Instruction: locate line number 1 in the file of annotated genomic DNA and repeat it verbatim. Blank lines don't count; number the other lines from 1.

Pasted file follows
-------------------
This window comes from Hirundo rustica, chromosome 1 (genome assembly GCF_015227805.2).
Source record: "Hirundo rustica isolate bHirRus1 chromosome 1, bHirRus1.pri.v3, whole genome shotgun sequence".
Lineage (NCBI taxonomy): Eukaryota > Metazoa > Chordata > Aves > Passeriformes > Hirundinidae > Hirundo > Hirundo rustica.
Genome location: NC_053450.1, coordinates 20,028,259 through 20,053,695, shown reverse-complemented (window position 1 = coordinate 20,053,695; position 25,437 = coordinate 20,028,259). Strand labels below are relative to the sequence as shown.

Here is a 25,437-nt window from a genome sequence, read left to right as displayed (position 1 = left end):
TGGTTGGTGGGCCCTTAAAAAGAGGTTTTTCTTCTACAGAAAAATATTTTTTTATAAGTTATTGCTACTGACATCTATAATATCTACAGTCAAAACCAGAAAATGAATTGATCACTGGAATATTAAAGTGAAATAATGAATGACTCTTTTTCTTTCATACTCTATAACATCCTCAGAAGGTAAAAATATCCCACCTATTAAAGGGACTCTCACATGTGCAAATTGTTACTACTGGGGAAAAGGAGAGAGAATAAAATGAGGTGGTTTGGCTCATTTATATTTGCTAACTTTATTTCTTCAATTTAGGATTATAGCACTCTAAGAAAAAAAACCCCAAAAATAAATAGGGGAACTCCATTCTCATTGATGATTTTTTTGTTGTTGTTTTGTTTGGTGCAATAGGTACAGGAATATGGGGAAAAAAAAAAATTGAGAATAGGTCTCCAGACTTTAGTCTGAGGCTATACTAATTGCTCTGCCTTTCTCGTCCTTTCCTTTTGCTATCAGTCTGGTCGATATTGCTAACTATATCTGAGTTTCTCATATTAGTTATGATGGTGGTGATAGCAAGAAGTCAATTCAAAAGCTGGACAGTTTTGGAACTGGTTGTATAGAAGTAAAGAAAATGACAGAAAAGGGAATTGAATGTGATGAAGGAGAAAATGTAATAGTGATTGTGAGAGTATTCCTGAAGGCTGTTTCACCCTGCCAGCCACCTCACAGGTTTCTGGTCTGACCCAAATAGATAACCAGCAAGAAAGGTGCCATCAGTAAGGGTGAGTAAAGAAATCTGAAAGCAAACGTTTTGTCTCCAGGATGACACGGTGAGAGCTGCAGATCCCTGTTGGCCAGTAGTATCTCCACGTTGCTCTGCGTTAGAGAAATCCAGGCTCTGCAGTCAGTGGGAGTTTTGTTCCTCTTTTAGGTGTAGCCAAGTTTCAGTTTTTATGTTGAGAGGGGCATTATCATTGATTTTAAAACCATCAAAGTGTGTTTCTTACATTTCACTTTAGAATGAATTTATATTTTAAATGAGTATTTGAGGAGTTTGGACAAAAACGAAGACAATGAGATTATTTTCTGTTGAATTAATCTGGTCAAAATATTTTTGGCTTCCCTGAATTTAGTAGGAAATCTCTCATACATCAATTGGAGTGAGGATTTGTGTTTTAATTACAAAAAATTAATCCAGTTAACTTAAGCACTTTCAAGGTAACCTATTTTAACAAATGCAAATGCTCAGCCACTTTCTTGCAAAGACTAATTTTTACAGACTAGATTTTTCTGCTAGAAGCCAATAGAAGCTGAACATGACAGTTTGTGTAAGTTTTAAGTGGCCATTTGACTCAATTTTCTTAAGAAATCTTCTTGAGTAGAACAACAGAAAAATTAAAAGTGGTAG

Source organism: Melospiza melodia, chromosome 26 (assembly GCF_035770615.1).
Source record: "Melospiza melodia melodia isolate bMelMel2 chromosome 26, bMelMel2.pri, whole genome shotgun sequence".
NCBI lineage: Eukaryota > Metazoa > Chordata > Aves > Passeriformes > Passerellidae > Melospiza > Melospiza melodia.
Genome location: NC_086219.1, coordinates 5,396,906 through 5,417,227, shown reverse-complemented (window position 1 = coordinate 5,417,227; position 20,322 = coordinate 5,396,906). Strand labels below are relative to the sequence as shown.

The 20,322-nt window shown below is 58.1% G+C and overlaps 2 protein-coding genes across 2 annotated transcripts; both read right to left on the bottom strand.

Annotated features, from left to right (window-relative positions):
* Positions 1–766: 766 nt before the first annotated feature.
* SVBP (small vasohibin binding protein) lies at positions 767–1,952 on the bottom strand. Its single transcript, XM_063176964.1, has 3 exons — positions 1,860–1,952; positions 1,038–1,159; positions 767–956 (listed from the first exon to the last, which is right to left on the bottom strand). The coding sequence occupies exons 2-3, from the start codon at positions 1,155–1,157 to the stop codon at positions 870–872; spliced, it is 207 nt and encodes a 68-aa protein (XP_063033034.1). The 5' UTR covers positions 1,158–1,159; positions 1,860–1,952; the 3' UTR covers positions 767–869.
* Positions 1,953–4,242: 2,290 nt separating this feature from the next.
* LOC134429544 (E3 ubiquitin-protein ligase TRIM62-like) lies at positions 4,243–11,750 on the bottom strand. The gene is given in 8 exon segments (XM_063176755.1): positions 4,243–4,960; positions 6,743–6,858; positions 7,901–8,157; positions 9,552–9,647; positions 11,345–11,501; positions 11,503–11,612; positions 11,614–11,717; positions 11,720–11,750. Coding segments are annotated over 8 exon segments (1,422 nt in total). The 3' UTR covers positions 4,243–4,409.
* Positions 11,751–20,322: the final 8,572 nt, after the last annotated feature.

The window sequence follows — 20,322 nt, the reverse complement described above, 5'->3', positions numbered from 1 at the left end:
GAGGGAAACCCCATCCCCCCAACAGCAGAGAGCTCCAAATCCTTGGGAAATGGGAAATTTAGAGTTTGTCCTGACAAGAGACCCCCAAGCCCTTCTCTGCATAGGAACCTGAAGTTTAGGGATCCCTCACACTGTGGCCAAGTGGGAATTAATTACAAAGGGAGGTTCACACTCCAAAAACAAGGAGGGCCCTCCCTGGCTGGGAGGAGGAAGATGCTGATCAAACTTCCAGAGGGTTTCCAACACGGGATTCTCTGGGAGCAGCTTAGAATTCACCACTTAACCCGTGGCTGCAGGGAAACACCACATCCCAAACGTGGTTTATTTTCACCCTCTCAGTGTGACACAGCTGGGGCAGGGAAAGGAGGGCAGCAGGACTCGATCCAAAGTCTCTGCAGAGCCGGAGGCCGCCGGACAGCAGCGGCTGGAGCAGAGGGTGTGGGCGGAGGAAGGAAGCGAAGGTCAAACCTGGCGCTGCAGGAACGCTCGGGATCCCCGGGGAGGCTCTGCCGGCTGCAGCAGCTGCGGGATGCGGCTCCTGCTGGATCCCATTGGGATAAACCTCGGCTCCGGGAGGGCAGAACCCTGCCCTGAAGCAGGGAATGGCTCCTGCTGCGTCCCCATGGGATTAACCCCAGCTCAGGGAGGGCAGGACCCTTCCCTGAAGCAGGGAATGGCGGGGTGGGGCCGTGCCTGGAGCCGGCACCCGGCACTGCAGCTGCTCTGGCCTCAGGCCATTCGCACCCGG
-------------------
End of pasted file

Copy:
This window comes from Hirundo rustica, chromosome 1 (genome assembly GCF_015227805.2).